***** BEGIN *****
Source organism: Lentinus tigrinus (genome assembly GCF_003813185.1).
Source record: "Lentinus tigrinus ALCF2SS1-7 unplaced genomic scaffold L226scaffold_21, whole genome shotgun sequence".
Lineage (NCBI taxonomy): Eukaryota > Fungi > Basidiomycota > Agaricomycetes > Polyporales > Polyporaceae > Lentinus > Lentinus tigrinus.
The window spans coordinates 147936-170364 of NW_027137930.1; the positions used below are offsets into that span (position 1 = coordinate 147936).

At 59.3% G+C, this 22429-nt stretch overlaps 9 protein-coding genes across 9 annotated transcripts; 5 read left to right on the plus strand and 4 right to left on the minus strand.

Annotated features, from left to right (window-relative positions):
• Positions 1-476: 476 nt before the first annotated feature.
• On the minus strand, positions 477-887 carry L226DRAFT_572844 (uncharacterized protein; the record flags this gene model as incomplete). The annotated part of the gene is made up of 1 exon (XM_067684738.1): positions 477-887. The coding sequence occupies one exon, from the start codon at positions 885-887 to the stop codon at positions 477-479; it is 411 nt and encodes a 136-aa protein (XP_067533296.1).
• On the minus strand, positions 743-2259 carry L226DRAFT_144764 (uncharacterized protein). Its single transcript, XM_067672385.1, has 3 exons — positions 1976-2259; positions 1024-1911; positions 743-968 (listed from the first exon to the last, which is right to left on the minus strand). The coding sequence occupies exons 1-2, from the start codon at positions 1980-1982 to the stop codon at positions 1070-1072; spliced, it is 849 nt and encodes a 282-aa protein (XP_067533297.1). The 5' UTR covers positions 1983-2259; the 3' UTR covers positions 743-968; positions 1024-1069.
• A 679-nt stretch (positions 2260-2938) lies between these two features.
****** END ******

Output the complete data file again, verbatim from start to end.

Source organism: Lentinus tigrinus (genome assembly GCF_003813185.1).
Source record: "Lentinus tigrinus ALCF2SS1-7 unplaced genomic scaffold L226scaffold_21, whole genome shotgun sequence".
Lineage (NCBI taxonomy): Eukaryota > Fungi > Basidiomycota > Agaricomycetes > Polyporales > Polyporaceae > Lentinus > Lentinus tigrinus.
The window spans coordinates 147936-170364 of NW_027137930.1; the positions used below are offsets into that span (position 1 = coordinate 147936).

At 59.3% G+C, this 22429-nt stretch overlaps 9 protein-coding genes across 9 annotated transcripts; 5 read left to right on the plus strand and 4 right to left on the minus strand.

Annotated features, from left to right (window-relative positions):
• Positions 1-476: 476 nt before the first annotated feature.
• On the minus strand, positions 477-887 carry L226DRAFT_572844 (uncharacterized protein; the record flags this gene model as incomplete). The annotated part of the gene is made up of 1 exon (XM_067684738.1): positions 477-887. The coding sequence occupies one exon, from the start codon at positions 885-887 to the stop codon at positions 477-479; it is 411 nt and encodes a 136-aa protein (XP_067533296.1).
• On the minus strand, positions 743-2259 carry L226DRAFT_144764 (uncharacterized protein). Its single transcript, XM_067672385.1, has 3 exons — positions 1976-2259; positions 1024-1911; positions 743-968 (listed from the first exon to the last, which is right to left on the minus strand). The coding sequence occupies exons 1-2, from the start codon at positions 1980-1982 to the stop codon at positions 1070-1072; spliced, it is 849 nt and encodes a 282-aa protein (XP_067533297.1). The 5' UTR covers positions 1983-2259; the 3' UTR covers positions 743-968; positions 1024-1069.
• A 679-nt stretch (positions 2260-2938) lies between these two features.